Alexandria, VA – The Commonwealth’s Attorney for the City of Alexandria has ordered a comprehensive review of his office and has made new policies on non-violent offenses for habitual drunks, drivers with suspended licenses and downgrading some driving offenses listed as felonies.
Commonwealth’s Attorney Bryan Porter’s “Vision 2020” was laid out in a lengthy announcement on Monday, May 13. The comprehensive review is anticipated to take six months.
“Prosecutors wield a significant amount of authority. We affect the community in a variety of ways, some obvious, other more indirect,” Porter said in a written statement. “Given the authority inherent in the office, and the executive discretion that is bestowed upon us, prosecutors must be introspective, thoughtful, and willing to change practices where warranted. New ideas must be embraced, and old, non-effective ones modified or dropped altogether. To this end, I am currently conducting a top-to-bottom review of my office’s policies with regards to a number of important areas.”
Porter said that he is looking into expanding his office’s misdemeanor diversion program. He also said that the expansion of the Mental Health Initiative and the Treatment Court program, are shining examples of his term in office.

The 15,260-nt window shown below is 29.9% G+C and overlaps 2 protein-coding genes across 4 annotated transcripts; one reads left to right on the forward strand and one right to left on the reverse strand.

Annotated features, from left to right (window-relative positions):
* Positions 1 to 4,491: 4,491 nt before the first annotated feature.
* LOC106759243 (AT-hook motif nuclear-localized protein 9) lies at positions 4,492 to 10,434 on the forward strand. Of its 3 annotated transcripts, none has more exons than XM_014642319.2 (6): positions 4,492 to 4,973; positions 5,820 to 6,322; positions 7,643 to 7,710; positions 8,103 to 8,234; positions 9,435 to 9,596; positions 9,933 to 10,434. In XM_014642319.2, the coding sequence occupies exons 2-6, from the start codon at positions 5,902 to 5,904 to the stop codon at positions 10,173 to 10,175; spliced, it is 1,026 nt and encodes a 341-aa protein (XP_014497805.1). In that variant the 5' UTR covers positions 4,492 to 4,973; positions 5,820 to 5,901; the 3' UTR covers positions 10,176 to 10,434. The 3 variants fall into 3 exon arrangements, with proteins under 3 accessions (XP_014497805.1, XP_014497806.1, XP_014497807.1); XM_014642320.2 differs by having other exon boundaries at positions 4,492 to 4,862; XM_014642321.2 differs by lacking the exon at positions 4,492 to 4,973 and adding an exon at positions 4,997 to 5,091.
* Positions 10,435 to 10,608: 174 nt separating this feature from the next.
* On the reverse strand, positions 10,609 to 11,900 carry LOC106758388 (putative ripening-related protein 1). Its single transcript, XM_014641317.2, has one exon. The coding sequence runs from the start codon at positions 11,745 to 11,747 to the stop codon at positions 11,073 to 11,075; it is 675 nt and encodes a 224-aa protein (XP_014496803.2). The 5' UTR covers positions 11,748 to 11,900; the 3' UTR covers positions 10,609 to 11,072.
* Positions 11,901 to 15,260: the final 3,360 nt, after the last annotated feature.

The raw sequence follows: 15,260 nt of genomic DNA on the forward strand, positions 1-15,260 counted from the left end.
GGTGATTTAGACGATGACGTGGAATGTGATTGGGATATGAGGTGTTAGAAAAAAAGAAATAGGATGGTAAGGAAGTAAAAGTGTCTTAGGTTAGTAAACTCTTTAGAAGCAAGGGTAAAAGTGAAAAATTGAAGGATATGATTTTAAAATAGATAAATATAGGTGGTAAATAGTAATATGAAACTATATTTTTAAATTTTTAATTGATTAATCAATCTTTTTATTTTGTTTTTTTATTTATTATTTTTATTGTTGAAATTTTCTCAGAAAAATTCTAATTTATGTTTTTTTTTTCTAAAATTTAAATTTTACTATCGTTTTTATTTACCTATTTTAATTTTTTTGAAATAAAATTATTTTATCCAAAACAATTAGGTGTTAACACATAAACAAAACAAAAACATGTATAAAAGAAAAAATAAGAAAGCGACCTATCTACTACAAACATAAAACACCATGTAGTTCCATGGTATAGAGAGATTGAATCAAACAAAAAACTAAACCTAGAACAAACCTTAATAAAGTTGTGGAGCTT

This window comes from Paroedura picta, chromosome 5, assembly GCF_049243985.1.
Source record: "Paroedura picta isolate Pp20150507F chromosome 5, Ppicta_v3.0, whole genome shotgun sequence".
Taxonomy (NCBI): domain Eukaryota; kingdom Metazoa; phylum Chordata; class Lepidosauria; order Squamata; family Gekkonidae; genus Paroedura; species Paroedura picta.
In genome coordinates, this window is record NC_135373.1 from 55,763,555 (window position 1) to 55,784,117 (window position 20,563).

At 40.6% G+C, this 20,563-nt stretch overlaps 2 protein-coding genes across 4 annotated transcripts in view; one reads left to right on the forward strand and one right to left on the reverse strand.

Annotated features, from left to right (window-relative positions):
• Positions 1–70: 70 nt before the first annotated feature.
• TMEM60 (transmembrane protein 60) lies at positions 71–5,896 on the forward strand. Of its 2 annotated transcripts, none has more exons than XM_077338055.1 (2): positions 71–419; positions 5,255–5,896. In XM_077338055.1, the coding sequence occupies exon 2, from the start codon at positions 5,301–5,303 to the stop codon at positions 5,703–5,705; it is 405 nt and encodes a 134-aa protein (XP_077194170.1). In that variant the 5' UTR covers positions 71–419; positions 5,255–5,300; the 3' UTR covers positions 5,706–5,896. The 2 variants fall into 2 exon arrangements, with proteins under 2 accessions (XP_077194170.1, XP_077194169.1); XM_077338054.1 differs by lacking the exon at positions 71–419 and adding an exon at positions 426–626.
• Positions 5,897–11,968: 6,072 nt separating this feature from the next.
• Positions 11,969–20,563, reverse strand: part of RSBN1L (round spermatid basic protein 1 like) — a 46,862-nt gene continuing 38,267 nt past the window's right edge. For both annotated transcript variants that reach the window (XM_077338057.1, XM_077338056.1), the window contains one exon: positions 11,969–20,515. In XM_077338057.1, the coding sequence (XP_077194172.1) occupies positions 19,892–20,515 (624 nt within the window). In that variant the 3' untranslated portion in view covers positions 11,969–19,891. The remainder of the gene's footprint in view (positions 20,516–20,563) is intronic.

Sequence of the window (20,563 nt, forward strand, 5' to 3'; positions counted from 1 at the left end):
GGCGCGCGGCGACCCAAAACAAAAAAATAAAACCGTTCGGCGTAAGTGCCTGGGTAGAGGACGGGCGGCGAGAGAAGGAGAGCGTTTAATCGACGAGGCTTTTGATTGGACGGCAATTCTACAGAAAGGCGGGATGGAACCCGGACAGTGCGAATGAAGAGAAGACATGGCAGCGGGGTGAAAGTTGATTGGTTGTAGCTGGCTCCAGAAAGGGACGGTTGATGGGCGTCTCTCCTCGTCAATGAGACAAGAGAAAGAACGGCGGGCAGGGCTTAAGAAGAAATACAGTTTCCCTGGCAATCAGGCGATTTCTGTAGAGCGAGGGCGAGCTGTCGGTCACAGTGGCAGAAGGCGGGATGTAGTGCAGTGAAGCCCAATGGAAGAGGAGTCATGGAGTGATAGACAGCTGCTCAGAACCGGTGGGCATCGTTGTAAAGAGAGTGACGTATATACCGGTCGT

“My duty is to seek justice for the entire community—including persons charged with offenses— and that duty requires me to implement thoughtful policies with regard to low-level and non-violent crimes,” Porter said.
Porter announced the following changes to his office’s policies:
- Possession of Alcohol/Drunk in Public While Interdicted: Eliminating the label of “interdicted person,” which allows the court to make serious decisions based on a person’s previous drinking-related record.
- Dismissal of Driving on Suspended Charges for Fail to Pay Fines and Costs: Eliminating this rule falls in line with the Virginia General Assembly’s recent law change that has suspended driver’s licenses for nonpayment of court fines or costs.
- Declination of Indicting Felony Driving Charges for Fail to Pay Fines or Costs: The Commonwealth Attorney’s office will no longer indict on Habitual Offender charges as felonies.